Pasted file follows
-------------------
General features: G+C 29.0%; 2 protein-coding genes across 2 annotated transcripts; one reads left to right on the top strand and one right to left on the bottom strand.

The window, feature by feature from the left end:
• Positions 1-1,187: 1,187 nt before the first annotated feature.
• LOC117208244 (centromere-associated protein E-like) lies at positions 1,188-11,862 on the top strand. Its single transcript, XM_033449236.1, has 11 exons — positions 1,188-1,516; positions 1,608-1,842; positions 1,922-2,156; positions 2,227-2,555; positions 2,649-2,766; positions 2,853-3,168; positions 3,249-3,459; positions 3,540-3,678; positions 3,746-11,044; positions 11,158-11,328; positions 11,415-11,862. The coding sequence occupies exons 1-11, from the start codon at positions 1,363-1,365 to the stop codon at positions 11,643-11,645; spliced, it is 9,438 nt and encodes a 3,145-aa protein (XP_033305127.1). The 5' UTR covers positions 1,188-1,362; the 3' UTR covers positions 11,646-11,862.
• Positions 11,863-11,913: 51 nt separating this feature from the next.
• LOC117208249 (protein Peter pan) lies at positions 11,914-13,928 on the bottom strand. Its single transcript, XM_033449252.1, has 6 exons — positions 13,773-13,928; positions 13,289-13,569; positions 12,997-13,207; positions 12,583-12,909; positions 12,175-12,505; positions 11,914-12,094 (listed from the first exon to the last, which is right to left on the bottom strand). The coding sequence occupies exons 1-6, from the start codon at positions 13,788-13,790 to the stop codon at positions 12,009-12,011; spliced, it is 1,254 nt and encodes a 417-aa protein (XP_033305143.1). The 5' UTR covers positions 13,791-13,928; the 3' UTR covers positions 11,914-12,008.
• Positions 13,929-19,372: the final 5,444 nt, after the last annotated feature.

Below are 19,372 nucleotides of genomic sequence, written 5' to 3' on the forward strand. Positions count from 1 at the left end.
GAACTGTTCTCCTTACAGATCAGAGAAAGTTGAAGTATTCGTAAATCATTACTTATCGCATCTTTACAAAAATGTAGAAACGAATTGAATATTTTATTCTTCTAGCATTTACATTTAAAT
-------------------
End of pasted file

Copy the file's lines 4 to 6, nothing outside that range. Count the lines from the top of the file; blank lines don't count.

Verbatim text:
• LOC117208244 (centromere-associated protein E-like) lies at positions 1,188-11,862 on the top strand. Its single transcript, XM_033449236.1, has 11 exons — positions 1,188-1,516; positions 1,608-1,842; positions 1,922-2,156; positions 2,227-2,555; positions 2,649-2,766; positions 2,853-3,168; positions 3,249-3,459; positions 3,540-3,678; positions 3,746-11,044; positions 11,158-11,328; positions 11,415-11,862. The coding sequence occupies exons 1-11, from the start codon at positions 1,363-1,365 to the stop codon at positions 11,643-11,645; spliced, it is 9,438 nt and encodes a 3,145-aa protein (XP_033305127.1). The 5' UTR covers positions 1,188-1,362; the 3' UTR covers positions 11,646-11,862.
• Positions 11,863-11,913: 51 nt separating this feature from the next.
• LOC117208249 (protein Peter pan) lies at positions 11,914-13,928 on the bottom strand. Its single transcript, XM_033449252.1, has 6 exons — positions 13,773-13,928; positions 13,289-13,569; positions 12,997-13,207; positions 12,583-12,909; positions 12,175-12,505; positions 11,914-12,094 (listed from the first exon to the last, which is right to left on the bottom strand). The coding sequence occupies exons 1-6, from the start codon at positions 13,788-13,790 to the stop codon at positions 12,009-12,011; spliced, it is 1,254 nt and encodes a 417-aa protein (XP_033305143.1). The 5' UTR covers positions 13,791-13,928; the 3' UTR covers positions 11,914-12,008.